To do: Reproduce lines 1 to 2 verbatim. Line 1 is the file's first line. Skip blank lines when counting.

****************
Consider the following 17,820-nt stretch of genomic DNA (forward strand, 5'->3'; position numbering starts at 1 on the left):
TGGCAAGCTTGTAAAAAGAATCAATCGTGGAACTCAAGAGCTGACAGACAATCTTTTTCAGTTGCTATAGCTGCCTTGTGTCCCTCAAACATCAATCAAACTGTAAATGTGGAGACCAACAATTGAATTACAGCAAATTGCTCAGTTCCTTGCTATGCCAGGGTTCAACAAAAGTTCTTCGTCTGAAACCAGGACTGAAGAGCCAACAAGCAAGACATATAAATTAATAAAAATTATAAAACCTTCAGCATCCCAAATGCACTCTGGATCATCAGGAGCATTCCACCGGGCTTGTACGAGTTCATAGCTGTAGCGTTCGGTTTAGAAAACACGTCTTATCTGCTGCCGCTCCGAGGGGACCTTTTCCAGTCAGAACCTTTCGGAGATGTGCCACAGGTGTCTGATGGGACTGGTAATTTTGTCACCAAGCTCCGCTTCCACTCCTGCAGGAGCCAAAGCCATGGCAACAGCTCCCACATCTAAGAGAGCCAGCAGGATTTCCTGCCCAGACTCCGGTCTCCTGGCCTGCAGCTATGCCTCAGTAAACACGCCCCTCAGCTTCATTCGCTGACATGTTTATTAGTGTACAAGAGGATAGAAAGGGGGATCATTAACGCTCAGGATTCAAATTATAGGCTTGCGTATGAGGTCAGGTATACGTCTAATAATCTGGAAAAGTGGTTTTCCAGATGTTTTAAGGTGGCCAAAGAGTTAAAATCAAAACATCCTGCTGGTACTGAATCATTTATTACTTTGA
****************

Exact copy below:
Consider the following 17,820-nt stretch of genomic DNA (forward strand, 5'->3'; position numbering starts at 1 on the left):
TGGCAAGCTTGTAAAAAGAATCAATCGTGGAACTCAAGAGCTGACAGACAATCTTTTTCAGTTGCTATAGCTGCCTTGTGTCCCTCAAACATCAATCAAACTGTAAATGTGGAGACCAACAATTGAATTACAGCAAATTGCTCAGTTCCTTGCTATGCCAGGGTTCAACAAAAGTTCTTCGTCTGAAACCAGGACTGAAGAGCCAACAAGCAAGACATATAAATTAATAAAAATTATAAAACCTTCAGCATCCCAAATGCACTCTGGATCATCAGGAGCATTCCACCGGGCTTGTACGAGTTCATAGCTGTAGCGTTCGGTTTAGAAAACACGTCTTATCTGCTGCCGCTCCGAGGGGACCTTTTCCAGTCAGAACCTTTCGGAGATGTGCCACAGGTGTCTGATGGGACTGGTAATTTTGTCACCAAGCTCCGCTTCCACTCCTGCAGGAGCCAAAGCCATGGCAACAGCTCCCACATCTAAGAGAGCCAGCAGGATTTCCTGCCCAGACTCCGGTCTCCTGGCCTGCAGCTATGCCTCAGTAAACACGCCCCTCAGCTTCATTCGCTGACATGTTTATTAGTGTACAAGAGGATAGAAAGGGGGATCATTAACGCTCAGGATTCAAATTATAGGCTTGCGTATGAGGTCAGGTATACGTCTAATAATCTGGAAAAGTGGTTTTCCAGATGTTTTAAGGTGGCCAAAGAGTTAAAATCAAAACATCCTGCTGGTACTGAATCATTTATTACTTTGA